At one time, I had an automatic payment going to the shop 2 mins down the road. It wasn't much per month but enough to allow me to buy new gear on a regular basis so that over a period of a few years I had spent a few thousand dollars that I would not have been able to do otherwise....basically an interest free loan.
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Old 2nd March 2010, 06:31 AM   #15
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Quote:
Originally Posted by Gestalt View Post
In these trying economic times we should be going online and buying things cheaper, and companies should be trying to get their products to the consumer as cheaply and efficiently as possible.

What would happen if you broke something at the beach? Small items you can always keep spares and shipping doesn't take long anyway.
If that's what you want to do, but online and not support your local shop that's fine, everyone loves a bargin and to get something cheap. But if everyone had you attitude and only wanted to shop online our local shop's would become a thing of the past, you wouldn't be able to check out the new kit in the shop or try it out before you buy. You would also not be able to call in to get advice or get them to show how your new rig is meant to be rigged. Also what would happen if your new board had a warranty issue, where would you go to get the warranty issue sorted out.

Windsurfing shop's as mentioned are most peoples first stop when they are starting windsurfing and it is vital that the are around to help attract new people to the sport.

That is why in this world wide recession we should be supporting our local shops with our buisness and not spend that money elsewhere.
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Old 2nd March 2010, 04:21 PM   #16
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Quote:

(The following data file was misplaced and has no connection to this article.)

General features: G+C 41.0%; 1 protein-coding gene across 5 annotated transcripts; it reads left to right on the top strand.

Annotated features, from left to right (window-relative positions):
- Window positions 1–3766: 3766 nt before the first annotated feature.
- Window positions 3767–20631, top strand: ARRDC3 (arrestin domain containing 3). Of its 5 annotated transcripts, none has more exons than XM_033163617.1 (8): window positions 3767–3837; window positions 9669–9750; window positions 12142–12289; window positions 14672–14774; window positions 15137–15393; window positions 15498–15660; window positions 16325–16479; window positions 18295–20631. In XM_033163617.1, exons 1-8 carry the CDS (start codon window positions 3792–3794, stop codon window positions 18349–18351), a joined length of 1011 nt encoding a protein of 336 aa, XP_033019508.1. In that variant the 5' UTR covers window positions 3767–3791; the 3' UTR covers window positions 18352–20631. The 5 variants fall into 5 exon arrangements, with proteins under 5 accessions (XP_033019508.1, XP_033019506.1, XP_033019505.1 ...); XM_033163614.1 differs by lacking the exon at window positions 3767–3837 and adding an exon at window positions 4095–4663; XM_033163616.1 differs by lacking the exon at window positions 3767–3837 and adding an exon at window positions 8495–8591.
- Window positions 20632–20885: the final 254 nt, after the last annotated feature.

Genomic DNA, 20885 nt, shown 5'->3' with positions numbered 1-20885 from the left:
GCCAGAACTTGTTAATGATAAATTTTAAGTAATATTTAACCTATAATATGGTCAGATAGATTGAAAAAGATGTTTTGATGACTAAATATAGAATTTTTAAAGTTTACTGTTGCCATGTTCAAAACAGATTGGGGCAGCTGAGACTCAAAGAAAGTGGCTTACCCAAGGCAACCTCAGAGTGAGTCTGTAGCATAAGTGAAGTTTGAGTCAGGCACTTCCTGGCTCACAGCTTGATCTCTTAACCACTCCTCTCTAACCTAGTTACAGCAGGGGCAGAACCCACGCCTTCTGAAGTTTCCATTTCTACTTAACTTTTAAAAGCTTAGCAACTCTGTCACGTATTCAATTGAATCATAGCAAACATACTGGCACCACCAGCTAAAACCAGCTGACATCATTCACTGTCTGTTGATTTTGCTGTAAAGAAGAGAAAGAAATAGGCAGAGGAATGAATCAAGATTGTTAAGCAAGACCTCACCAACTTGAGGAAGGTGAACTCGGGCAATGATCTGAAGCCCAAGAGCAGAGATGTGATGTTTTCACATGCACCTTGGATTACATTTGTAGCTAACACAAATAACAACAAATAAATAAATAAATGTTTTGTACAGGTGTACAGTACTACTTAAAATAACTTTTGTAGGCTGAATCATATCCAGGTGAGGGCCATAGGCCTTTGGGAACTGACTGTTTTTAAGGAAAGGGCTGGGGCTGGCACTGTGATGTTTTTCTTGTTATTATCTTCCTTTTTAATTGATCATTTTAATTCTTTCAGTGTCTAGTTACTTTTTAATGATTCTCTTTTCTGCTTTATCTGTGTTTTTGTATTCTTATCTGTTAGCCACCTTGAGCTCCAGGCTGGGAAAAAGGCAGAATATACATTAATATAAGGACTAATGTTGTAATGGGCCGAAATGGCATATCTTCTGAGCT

Originally Posted by rod_r View Post
I have 3 windsurf shops within 15 mins drive. One is within 2 mins walk. I also struggle to save any money to buy anything from them, so most of my gear I buy used.

My preference would be to support the local shops if they could make purchasing easier for me. This could be done by them being able to offer interest free time payments, which they could do if the manufactures offered them some way to make paying for stock up front not essential.

At one time, I had an automatic payment going to the shop 2 mins down the road. It wasn't much per month but enough to allow me to buy new gear on a regular basis so that over a period of a few years I had spent a few thousand dollars that I would not have been able to do otherwise....basically an interest free loan.

Very bad idea! What can you provide as a collateral? We should all learn from this current financial mess and spend within your means.

I do wish for cheaper gears too but I also understand that business needs profits to sustain...
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Old 3rd March 2010, 06:06 AM   #17
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How can boards be good value for money when best selling manufacterer (starboard) employ/sponsor more sailors (in theory on R + D) than Ferrari employ drivers !!!

Its ridiculous !!! Look in any SB brochure !!!! (Another product of board buyers cash !!!)
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Old 3rd March 2010, 07:33 AM   #18
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Here in Australia many WS shops sell on line as do some producers of WS gear (eg Sails, Helmets) direct to the sailor. Generally I would go to my local WS shop first as they have a good sourcing network, but if their best offering is not quite what is wanted or too expensive an option then I will purchase online. So we actually have a good mix with which to work.

Established suppliers are reputable and buddies who have bought boards and sails online have found the process quite good with turnabouts and packaging pretty well streamlined even with trade-ins. However it seems to depend on a viable retailers to sustain the network as there is a lot of swings and roundabouts with hands-on v. virtual shopping.
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Old 4th March 2010, 03:59 AM   #19
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Distributors increase their cost by minimum 30% to resell to shops, who again increase their cost price by minimum 70% ... basically double the landed cost price at anty country minimum ....

Distributor main risks, is financially advance money or garantees to the brand, import process, delivery to shops, collect money back from the shops.

...
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Old 4th March 2010, 04:47 AM   #20
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I wish I could add to the products i sell over 70% of mark up.
Thi is not the reality.